Kass dropped back and found single coverage between Handley and Taylor. He lofted a pass out there that just eluded Taylor's hand and into Handley's arms. Taylor recovered in time to get Handley out of bounds, but not before setting up the Highlanders on the Raider 5-yard line with 26 seconds to go.
Uh-oh, this isn't really happening, is it?
On the next play, Watts, who quietly had rushed for 109 yards on 19 carries, slithered his way to the right side of the field and into the end zone for the touchdown that gave the Highlanders the lead.
But near where the offensive line was located, I can see a couple of yellow hankies laying there. I turned to my new young friend and he was shell-shocked and borderline angry.
"Oh, come on! That wasn't a hold!" he shouted from his vantage point. I turned to him and said, "I think they're calling this a hold."
And that's what the head official called: Holding against a lineman, negating the touchdown. Worse, another flag was thrown after the call was made. This time, it was for unsportsmanlike conduct against a Highlanders player who spiked the ball in disgust after the touchdown was negated.
Oh my, this really did happen. Lake Highland Prep went from leading 26-24 with 20 seconds to go to being behind by four points again and now backed up to the Raider 29-yard line after the penalties had been accounted for. Suddenly, there were a lot of angry Lake Highland Prep fans in front of me and down below in the bleachers and behind me in "hanger-onner" alley.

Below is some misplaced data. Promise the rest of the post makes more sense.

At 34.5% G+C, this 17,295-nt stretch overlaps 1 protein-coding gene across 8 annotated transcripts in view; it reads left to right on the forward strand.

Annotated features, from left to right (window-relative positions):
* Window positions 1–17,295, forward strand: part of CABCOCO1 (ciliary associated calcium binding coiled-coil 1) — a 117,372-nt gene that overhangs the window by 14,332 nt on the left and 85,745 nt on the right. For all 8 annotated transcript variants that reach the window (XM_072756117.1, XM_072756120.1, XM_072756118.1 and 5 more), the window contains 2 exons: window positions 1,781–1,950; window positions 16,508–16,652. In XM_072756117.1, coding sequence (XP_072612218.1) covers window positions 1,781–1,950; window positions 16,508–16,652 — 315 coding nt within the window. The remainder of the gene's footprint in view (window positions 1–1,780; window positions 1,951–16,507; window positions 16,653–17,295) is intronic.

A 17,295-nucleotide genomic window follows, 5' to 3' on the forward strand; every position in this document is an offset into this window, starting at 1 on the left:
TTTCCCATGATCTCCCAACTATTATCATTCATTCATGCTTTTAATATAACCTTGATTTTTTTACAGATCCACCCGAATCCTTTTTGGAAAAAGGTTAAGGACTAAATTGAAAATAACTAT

It was first and goal from the 29, now. On the first play, Kass dropped back looking for Handley, but Taylor was there to knock the ball away.
Second down and goal from the 29, 13 seconds left. Kass dropped back again, but this time, linebacker Quentin Wilson came on a late blitz up the middle and forced Kass to miss his target in the end zone by a lot.
Third down and goal from the 29, seven seconds left. Kass dropped back again. He looked for Handley once more, but Taylor was there to knock the ball away again. I looked up at the clock figuring that was it.
Nope. There was 0.6 seconds left. This was not the Lake Highland Prep people running the scoreboard ... or me for that matter. This was the clock operator on the other side of me.
Fourth down and goal from the 29, 0.6 seconds left. How many more chances did Kass need to get the job finished.